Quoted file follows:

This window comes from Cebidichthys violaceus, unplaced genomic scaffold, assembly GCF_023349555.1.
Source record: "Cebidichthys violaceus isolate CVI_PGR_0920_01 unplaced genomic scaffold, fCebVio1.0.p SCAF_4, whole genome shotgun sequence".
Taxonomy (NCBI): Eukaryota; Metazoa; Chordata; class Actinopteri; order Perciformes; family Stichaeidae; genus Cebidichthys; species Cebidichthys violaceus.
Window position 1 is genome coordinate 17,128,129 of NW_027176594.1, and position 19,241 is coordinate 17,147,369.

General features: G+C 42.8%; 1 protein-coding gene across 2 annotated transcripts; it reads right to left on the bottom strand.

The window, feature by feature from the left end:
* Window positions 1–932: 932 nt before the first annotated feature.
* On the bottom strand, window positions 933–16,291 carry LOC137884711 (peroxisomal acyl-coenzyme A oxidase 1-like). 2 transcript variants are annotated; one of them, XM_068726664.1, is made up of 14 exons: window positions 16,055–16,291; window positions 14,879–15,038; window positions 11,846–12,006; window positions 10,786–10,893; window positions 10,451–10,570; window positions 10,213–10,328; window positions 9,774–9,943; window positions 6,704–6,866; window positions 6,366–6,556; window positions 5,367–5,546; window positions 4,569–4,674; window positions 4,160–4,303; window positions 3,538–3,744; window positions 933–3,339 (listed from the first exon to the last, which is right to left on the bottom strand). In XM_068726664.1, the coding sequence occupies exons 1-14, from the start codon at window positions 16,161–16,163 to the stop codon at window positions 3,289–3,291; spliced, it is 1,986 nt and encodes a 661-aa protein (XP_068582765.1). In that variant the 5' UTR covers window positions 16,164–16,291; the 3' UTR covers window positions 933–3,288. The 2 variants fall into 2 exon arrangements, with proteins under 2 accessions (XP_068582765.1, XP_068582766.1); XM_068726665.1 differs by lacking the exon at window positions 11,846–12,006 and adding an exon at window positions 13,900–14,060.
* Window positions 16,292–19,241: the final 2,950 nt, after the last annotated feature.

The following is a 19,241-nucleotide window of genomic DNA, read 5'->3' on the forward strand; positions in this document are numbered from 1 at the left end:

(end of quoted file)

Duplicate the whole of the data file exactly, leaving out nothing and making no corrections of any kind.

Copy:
This window comes from Cebidichthys violaceus, unplaced genomic scaffold, assembly GCF_023349555.1.
Source record: "Cebidichthys violaceus isolate CVI_PGR_0920_01 unplaced genomic scaffold, fCebVio1.0.p SCAF_4, whole genome shotgun sequence".
Taxonomy (NCBI): Eukaryota; Metazoa; Chordata; class Actinopteri; order Perciformes; family Stichaeidae; genus Cebidichthys; species Cebidichthys violaceus.
Window position 1 is genome coordinate 17,128,129 of NW_027176594.1, and position 19,241 is coordinate 17,147,369.

General features: G+C 42.8%; 1 protein-coding gene across 2 annotated transcripts; it reads right to left on the bottom strand.

The window, feature by feature from the left end:
* Window positions 1–932: 932 nt before the first annotated feature.
* On the bottom strand, window positions 933–16,291 carry LOC137884711 (peroxisomal acyl-coenzyme A oxidase 1-like). 2 transcript variants are annotated; one of them, XM_068726664.1, is made up of 14 exons: window positions 16,055–16,291; window positions 14,879–15,038; window positions 11,846–12,006; window positions 10,786–10,893; window positions 10,451–10,570; window positions 10,213–10,328; window positions 9,774–9,943; window positions 6,704–6,866; window positions 6,366–6,556; window positions 5,367–5,546; window positions 4,569–4,674; window positions 4,160–4,303; window positions 3,538–3,744; window positions 933–3,339 (listed from the first exon to the last, which is right to left on the bottom strand). In XM_068726664.1, the coding sequence occupies exons 1-14, from the start codon at window positions 16,161–16,163 to the stop codon at window positions 3,289–3,291; spliced, it is 1,986 nt and encodes a 661-aa protein (XP_068582765.1). In that variant the 5' UTR covers window positions 16,164–16,291; the 3' UTR covers window positions 933–3,288. The 2 variants fall into 2 exon arrangements, with proteins under 2 accessions (XP_068582765.1, XP_068582766.1); XM_068726665.1 differs by lacking the exon at window positions 11,846–12,006 and adding an exon at window positions 13,900–14,060.
* Window positions 16,292–19,241: the final 2,950 nt, after the last annotated feature.

The following is a 19,241-nucleotide window of genomic DNA, read 5'->3' on the forward strand; positions in this document are numbered from 1 at the left end: